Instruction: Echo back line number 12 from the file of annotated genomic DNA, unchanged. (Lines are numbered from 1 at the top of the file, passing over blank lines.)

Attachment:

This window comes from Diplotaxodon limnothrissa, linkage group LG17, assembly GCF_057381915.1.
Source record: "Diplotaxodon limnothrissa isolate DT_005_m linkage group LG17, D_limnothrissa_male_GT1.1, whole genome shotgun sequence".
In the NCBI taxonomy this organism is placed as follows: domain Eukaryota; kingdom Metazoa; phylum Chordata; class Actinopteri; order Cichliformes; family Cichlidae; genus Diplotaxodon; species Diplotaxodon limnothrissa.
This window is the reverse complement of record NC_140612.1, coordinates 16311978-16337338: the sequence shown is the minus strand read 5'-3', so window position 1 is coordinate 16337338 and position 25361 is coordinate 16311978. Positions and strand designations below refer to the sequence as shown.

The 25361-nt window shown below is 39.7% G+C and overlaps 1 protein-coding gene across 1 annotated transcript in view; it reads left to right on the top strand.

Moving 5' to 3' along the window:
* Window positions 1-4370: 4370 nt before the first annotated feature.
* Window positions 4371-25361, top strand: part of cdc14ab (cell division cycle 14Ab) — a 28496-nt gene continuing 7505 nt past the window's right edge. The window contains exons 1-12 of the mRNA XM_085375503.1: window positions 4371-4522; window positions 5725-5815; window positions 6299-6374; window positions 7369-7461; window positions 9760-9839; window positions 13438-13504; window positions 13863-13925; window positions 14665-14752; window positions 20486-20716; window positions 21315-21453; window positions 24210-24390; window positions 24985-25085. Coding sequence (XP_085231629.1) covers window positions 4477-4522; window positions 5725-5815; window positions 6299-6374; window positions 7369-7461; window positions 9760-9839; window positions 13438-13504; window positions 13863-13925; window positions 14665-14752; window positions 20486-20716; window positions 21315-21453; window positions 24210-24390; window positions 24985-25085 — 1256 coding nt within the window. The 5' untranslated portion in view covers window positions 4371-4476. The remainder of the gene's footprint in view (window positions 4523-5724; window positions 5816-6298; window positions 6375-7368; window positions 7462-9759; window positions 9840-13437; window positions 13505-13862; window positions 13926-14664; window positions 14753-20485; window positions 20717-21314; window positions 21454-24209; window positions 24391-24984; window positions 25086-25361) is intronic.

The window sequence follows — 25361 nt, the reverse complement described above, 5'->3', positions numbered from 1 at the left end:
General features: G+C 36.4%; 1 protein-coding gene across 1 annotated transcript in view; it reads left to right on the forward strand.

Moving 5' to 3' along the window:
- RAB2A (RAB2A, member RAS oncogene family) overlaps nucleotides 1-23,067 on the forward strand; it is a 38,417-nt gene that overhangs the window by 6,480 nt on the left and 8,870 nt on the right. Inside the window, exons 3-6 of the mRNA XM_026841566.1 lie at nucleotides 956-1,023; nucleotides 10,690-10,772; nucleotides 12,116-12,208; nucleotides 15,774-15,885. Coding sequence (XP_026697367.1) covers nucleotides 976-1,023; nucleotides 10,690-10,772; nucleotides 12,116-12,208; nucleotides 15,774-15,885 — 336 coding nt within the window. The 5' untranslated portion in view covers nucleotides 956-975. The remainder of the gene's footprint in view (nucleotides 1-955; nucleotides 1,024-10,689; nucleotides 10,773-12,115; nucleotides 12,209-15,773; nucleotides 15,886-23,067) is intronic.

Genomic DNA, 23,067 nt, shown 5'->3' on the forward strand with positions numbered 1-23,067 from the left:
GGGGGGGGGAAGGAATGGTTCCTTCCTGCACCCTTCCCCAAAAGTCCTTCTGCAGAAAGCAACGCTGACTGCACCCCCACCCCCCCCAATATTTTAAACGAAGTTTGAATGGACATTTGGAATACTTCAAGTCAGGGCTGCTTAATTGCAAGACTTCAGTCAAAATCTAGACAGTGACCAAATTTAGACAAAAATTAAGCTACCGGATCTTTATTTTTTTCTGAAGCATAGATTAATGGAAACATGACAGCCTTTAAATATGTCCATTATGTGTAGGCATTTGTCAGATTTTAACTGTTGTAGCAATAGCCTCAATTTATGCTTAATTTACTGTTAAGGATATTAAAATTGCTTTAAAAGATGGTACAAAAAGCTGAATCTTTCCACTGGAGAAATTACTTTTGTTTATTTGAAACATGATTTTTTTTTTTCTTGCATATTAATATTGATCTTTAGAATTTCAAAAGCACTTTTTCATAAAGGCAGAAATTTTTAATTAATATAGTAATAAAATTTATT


- RAB2A (RAB2A, member RAS oncogene family) overlaps nucleotides 1-23,067 on the forward strand; it is a 38,417-nt gene that overhangs the window by 6,480 nt on the left and 8,870 nt on the right. Inside the window, exons 3-6 of the mRNA XM_026841566.1 lie at nucleotides 956-1,023; nucleotides 10,690-10,772; nucleotides 12,116-12,208; nucleotides 15,774-15,885. Coding sequence (XP_026697367.1) covers nucleotides 976-1,023; nucleotides 10,690-10,772; nucleotides 12,116-12,208; nucleotides 15,774-15,885 — 336 coding nt within the window. The 5' untranslated portion in view covers nucleotides 956-975. The remainder of the gene's footprint in view (nucleotides 1-955; nucleotides 1,024-10,689; nucleotides 10,773-12,115; nucleotides 12,209-15,773; nucleotides 15,886-23,067) is intronic.